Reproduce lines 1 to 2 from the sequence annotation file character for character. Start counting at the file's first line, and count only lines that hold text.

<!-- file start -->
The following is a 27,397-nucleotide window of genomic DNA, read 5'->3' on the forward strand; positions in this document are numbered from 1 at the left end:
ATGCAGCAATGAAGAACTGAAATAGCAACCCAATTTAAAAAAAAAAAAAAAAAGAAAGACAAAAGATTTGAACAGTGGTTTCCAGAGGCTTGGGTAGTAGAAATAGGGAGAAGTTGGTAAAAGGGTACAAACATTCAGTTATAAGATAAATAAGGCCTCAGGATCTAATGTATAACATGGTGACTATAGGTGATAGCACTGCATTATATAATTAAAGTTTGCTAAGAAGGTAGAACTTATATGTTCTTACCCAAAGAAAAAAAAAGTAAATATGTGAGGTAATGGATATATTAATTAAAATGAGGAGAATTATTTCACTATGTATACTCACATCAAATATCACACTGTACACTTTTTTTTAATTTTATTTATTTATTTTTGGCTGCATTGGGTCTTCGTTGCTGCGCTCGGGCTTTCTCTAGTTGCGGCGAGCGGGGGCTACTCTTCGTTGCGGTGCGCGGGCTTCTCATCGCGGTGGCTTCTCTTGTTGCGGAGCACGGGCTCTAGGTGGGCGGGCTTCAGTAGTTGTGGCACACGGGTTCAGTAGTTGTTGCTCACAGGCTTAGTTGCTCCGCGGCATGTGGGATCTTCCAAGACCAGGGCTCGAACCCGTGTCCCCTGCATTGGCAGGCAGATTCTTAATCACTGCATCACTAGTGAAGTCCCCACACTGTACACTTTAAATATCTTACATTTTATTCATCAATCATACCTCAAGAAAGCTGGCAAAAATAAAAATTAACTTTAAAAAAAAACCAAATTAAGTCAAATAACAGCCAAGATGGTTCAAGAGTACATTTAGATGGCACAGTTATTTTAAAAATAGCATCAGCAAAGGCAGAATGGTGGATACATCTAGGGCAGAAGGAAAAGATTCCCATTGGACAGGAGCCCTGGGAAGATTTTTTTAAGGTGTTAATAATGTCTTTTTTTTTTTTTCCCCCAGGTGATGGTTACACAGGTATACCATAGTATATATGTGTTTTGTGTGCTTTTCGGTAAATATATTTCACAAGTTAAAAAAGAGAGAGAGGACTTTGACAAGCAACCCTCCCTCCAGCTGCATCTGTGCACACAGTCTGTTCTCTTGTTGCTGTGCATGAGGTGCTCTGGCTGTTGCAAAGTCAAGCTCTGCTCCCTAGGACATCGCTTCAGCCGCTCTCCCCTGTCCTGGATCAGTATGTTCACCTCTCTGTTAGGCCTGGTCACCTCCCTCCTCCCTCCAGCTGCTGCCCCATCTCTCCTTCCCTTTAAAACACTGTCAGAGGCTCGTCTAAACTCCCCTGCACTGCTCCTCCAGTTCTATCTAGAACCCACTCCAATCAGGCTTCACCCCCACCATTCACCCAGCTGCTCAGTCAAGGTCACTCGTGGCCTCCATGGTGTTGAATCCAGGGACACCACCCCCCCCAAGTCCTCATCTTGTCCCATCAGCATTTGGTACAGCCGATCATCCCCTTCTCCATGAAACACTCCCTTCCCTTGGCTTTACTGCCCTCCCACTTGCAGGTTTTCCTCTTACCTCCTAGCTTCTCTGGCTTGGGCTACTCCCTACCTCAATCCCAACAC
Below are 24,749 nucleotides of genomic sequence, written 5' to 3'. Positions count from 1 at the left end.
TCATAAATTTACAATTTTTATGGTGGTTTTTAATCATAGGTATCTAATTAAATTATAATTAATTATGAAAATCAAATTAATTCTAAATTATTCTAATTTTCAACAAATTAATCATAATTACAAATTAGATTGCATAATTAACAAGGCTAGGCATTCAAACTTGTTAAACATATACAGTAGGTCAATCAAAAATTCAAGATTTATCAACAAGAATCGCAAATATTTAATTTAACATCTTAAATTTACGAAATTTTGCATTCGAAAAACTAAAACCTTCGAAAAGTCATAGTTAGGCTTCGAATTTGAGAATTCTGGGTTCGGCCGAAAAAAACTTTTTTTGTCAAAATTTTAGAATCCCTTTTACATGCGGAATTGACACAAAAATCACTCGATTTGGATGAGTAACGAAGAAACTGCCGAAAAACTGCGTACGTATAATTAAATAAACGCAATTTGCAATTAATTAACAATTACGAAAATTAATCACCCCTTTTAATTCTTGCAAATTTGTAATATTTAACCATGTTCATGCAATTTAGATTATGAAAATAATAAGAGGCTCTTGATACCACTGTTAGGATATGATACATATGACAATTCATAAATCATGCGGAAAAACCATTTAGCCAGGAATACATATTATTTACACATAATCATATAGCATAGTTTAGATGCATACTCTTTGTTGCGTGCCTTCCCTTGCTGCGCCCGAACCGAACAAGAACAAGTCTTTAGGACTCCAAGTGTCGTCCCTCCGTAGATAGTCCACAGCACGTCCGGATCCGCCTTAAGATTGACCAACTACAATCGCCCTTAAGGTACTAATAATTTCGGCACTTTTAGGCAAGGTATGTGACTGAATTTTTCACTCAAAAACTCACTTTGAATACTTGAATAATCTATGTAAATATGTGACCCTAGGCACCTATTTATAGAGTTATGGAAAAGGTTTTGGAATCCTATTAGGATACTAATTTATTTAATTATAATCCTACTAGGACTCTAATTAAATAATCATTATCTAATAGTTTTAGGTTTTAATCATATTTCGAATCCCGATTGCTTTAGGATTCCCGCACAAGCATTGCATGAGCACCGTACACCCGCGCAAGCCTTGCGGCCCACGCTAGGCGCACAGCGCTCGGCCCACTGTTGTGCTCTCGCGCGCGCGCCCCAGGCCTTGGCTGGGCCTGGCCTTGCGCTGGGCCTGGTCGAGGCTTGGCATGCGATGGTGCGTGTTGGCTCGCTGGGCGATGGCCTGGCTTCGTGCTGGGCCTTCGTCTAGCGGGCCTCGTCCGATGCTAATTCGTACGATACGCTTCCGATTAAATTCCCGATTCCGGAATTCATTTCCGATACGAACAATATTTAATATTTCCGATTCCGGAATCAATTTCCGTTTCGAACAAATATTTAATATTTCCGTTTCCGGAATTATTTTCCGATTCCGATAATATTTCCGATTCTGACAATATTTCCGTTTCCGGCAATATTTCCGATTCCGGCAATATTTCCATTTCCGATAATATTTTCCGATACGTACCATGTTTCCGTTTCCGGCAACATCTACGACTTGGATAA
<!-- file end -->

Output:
The following is a 27,397-nucleotide window of genomic DNA, read 5'->3' on the forward strand; positions in this document are numbered from 1 at the left end:
ATGCAGCAATGAAGAACTGAAATAGCAACCCAATTTAAAAAAAAAAAAAAAAAGAAAGACAAAAGATTTGAACAGTGGTTTCCAGAGGCTTGGGTAGTAGAAATAGGGAGAAGTTGGTAAAAGGGTACAAACATTCAGTTATAAGATAAATAAGGCCTCAGGATCTAATGTATAACATGGTGACTATAGGTGATAGCACTGCATTATATAATTAAAGTTTGCTAAGAAGGTAGAACTTATATGTTCTTACCCAAAGAAAAAAAAAGTAAATATGTGAGGTAATGGATATATTAATTAAAATGAGGAGAATTATTTCACTATGTATACTCACATCAAATATCACACTGTACACTTTTTTTTAATTTTATTTATTTATTTTTGGCTGCATTGGGTCTTCGTTGCTGCGCTCGGGCTTTCTCTAGTTGCGGCGAGCGGGGGCTACTCTTCGTTGCGGTGCGCGGGCTTCTCATCGCGGTGGCTTCTCTTGTTGCGGAGCACGGGCTCTAGGTGGGCGGGCTTCAGTAGTTGTGGCACACGGGTTCAGTAGTTGTTGCTCACAGGCTTAGTTGCTCCGCGGCATGTGGGATCTTCCAAGACCAGGGCTCGAACCCGTGTCCCCTGCATTGGCAGGCAGATTCTTAATCACTGCATCACTAGTGAAGTCCCCACACTGTACACTTTAAATATCTTACATTTTATTCATCAATCATACCTCAAGAAAGCTGGCAAAAATAAAAATTAACTTTAAAAAAAAACCAAATTAAGTCAAATAACAGCCAAGATGGTTCAAGAGTACATTTAGATGGCACAGTTATTTTAAAAATAGCATCAGCAAAGGCAGAATGGTGGATACATCTAGGGCAGAAGGAAAAGATTCCCATTGGACAGGAGCCCTGGGAAGATTTTTTTAAGGTGTTAATAATGTCTTTTTTTTTTTTTCCCCCAGGTGATGGTTACACAGGTATACCATAGTATATATGTGTTTTGTGTGCTTTTCGGTAAATATATTTCACAAGTTAAAAAAGAGAGAGAGGACTTTGACAAGCAACCCTCCCTCCAGCTGCATCTGTGCACACAGTCTGTTCTCTTGTTGCTGTGCATGAGGTGCTCTGGCTGTTGCAAAGTCAAGCTCTGCTCCCTAGGACATCGCTTCAGCCGCTCTCCCCTGTCCTGGATCAGTATGTTCACCTCTCTGTTAGGCCTGGTCACCTCCCTCCTCCCTCCAGCTGCTGCCCCATCTCTCCTTCCCTTTAAAACACTGTCAGAGGCTCGTCTAAACTCCCCTGCACTGCTCCTCCAGTTCTATCTAGAACCCACTCCAATCAGGCTTCACCCCCACCATTCACCCAGCTGCTCAGTCAAGGTCACTCGTGGCCTCCATGGTGTTGAATCCAGGGACACCACCCCCCCCAAGTCCTCATCTTGTCCCATCAGCATTTGGTACAGCCGATCATCCCCTTCTCCATGAAACACTCCCTTCCCTTGGCTTTACTGCCCTCCCACTTGCAGGTTTTCCTCTTACCTCCTAGCTTCTCTGGCTTGGGCTACTCCCTACCTCAATCCCAACAC